For another of their Emmy roundtables, The Hollywood Reporter got together six comic actors — “Portlandia’s” Fred Armisen, “House of Lies’” Don Cheadle, “The Last Man on Earth’s” Will Forte, “Derek’s” Ricky Gervais, “Silicon Valley’s” Thomas Middleditch, and “Key & Peele’s” Jordan Peele — to discuss the state of their industry. As with THR's other roundtables, the conversation oscillated between playful banter and more serious topics, such as the effect of political correctness on comedy and what it means to play the "race card.”"
Speaking about his experience on Comedy Central, Peele praised the network for not being afraid to push boundaries. As he put it, "There's a lot of questioning of the zeitgeist and questioning what's relevant. We're also targeted at kids, so we have to write sketches about Drake and shit. But one of the main reasons our show has been successful is that the network has allowed us to go places, even pushed us over the line sometimes. And we have this wonderful thing called the race card, which we can play at any point. Any time we get a note we don't like, we say, 'It's a black thing;" and that's the end of the conversation.” (He added jokingly later: "Thank God Hollywood does not hire black execs”).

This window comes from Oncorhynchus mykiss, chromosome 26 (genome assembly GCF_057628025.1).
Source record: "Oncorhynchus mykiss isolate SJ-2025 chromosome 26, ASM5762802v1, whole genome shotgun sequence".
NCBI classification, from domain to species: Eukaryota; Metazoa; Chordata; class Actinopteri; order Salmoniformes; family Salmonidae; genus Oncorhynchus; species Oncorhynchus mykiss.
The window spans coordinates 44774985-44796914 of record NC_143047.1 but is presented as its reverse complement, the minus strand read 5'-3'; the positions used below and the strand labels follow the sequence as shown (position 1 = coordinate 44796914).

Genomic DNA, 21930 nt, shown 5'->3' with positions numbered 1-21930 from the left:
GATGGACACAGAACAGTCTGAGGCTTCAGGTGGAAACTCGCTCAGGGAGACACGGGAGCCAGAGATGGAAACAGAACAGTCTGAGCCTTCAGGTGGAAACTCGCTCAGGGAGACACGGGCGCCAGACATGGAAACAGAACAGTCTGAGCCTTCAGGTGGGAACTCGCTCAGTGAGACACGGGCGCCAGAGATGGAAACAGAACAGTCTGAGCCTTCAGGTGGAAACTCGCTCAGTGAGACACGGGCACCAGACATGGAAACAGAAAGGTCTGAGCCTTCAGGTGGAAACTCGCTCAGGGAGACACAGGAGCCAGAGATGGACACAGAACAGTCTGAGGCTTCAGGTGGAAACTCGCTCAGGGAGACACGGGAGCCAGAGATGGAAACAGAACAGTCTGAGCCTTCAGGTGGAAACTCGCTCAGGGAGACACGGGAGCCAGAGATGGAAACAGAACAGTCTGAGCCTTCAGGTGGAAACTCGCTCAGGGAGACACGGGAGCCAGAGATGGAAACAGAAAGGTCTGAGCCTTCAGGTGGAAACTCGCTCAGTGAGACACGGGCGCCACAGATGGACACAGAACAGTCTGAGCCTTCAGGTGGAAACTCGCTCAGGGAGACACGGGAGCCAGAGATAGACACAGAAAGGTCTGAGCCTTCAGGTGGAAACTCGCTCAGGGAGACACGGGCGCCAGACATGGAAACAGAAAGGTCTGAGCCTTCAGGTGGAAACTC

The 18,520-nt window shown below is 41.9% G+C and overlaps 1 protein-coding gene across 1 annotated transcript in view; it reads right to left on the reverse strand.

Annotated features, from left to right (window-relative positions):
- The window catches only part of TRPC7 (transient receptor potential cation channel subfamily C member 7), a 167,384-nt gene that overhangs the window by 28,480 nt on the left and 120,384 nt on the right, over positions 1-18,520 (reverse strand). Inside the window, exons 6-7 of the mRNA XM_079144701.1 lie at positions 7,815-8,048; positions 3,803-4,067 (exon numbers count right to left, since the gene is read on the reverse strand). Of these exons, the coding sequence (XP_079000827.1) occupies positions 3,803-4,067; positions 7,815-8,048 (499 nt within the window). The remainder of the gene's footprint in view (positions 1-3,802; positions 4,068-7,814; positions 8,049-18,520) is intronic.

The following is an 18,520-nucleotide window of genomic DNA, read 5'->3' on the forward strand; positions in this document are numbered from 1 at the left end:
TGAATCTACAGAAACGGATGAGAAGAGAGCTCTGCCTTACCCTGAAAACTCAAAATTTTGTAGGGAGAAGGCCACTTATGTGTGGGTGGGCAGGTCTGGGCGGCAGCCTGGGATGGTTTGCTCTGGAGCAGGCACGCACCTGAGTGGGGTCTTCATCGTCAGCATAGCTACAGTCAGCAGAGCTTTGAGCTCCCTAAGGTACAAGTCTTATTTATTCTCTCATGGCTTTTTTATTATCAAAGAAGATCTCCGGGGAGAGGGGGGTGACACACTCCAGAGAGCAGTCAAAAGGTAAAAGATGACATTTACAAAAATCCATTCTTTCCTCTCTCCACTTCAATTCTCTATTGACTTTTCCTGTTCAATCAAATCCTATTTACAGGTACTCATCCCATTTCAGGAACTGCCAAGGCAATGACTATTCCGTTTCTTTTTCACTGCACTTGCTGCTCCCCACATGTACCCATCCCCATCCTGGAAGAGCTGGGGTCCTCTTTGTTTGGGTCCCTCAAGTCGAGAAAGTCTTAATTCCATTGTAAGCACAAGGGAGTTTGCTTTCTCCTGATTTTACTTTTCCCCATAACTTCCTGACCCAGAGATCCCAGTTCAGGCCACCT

The interviewer also asked the group whether there was trend in comedy they found “irksome,” to which Gervais went on one of his familiar screeds about oversensitive audiences. "Yes, idiots confusing the target of the joke with the subject of a joke," he responded. "It's getting worse and worse. I am all for political correctness, but it's not about that. It's about stupid people misunderstanding jokes and then getting angry. At least understand the joke before you dislike it. There was a review once of one of my comedy gigs that said: "Ricky Gervais should be banned. His subject matter deals with da-da-da." That review [shouldn't] count."
Middleditch, meanwhile, demurred, saying "I think you can argue comedy. You can be like, 'That's not funny,’ and someone says, 'Yes, it is.’"
For his part, Middleditch’s major gripe is that "in feature comedies right now, there seems to be a staleness; a formula where everything works out in the end and you'll see the two-minute trailer and you might as well have just already seen the movie.”
"There's nothing else to it,” he continues. “Then again, I could be not the right person to be the arbiter of what's good or not because there's plenty of TV shows that get millions of viewers, and I'm like, 'I can't sit through 22 minutes of this.’"
Check out the rest over at THR.